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Unveiling the Effects of Exposure to Titanium Dioxide Nanoparticles

​Researchers from INRA, CEA-INAC, and their partners have studied the effects of oral exposure to titanium dioxide, an additive in common foodstuffs (E171), including sweets. They provide the first evidence in animals that E171 penetrates the intestinal wall, thus entering the organism, and can create immune system disorders and induce pre-cancerous lesions in the colon.
Published on 20 January 2017
​Used in various fields (e.g., cosmetics, sunscreens, paints, building materials), titanium dioxide is a common additive in the food industry (known as E171 in Europe) for its whitening and opacifying properties. It is used in candy, chocolate products, biscuits, and chewing gums, as well as in food supplements. It is also found in some toothpaste and pharmaceutical products. Although it is composed of micro- and nanoparticles, E171 is not labeled as a "nanomaterial" since its nanoparticle content does not exceed 50% (it usually ranges between 10 and 40%).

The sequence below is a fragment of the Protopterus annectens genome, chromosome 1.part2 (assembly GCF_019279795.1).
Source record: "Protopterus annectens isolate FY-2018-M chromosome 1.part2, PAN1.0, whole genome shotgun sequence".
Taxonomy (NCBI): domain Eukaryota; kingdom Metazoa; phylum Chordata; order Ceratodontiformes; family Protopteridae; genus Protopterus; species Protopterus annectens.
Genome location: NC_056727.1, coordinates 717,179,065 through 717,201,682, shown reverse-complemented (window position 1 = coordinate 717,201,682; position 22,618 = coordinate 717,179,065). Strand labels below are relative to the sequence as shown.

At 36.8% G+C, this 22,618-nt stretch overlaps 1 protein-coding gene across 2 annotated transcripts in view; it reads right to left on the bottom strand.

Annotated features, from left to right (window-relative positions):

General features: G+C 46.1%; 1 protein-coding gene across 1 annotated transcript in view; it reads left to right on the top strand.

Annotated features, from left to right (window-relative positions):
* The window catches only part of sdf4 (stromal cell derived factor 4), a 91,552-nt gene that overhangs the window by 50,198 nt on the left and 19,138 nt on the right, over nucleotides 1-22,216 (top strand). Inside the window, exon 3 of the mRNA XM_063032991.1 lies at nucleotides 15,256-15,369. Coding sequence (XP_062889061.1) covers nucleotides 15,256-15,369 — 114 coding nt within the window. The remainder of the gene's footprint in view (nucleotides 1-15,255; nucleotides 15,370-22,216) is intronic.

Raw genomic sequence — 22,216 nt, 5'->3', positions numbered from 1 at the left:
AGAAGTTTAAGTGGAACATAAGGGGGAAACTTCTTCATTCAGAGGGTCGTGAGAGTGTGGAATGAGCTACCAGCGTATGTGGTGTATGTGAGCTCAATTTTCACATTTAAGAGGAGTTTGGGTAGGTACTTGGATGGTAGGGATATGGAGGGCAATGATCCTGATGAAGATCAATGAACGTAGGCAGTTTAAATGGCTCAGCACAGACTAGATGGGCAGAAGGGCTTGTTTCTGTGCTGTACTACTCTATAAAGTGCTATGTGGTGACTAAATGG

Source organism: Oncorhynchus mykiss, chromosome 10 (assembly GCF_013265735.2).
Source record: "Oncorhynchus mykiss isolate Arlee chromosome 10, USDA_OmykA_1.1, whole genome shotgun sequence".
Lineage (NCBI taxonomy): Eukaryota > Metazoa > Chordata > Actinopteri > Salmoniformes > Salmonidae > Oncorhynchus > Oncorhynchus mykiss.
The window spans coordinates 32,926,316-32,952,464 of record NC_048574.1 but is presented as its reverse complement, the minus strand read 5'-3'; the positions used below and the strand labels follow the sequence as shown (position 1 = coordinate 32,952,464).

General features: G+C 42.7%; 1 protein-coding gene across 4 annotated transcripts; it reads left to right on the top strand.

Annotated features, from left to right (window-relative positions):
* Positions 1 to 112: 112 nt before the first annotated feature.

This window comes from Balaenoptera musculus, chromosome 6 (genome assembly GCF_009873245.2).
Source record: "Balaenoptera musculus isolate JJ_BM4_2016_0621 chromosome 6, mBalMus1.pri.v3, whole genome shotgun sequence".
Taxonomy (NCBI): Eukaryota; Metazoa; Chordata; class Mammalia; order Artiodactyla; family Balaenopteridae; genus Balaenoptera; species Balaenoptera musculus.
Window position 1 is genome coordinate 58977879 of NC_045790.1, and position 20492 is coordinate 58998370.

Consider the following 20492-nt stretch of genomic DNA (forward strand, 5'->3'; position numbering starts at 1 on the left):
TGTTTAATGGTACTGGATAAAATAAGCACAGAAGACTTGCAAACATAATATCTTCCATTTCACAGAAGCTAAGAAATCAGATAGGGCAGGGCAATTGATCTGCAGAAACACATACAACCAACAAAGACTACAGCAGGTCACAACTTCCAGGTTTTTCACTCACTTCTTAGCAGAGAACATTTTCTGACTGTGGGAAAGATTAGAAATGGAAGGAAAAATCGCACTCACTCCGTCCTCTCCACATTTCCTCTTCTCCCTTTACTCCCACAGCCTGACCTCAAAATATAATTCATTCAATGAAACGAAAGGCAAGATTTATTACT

Titanium dioxide crosses the intestinal barrier and passes into the bloodstream

The researchers orally administered E171 to rats at a dose of 10 mg per kilogram of body weight per day, which is close to human exposure. They showed, for the first time in vivo, that the titanium dioxide is absorbed through the intestine and passes into the bloodstream. The scientists found titanium dioxide particles in the animals' liver. In the spleen, which is representative of systemic immunity, exposure to E171 increases the ability of immune cells to produce pro-inflammatory cytokines when activated in vitro.

Chronic oral exposure to titanium dioxide initiates and promotes the early stages of colorectal carcinogenesis

The researchers subjected the rats to chronic oral exposure to titanium dioxide in drinking water over 100 days. In a group of rats that had previously been treated with an experimental carcinogen, exposure led to an increase in the size of the preneoplastic lesions. In a group of healthy rats exposed to the E171 additive, 4 out of 11 animals spontaneously developed preneoplastic lesions on the intestinal epithelium. The animals that had not been exposed showed no abnormalities by the end of the 100 days. These results indicate that E171 has an initiating as well as promotional effect on the early stages of colorectal carcinogenesis in animals.

This result was the subject of a press release.

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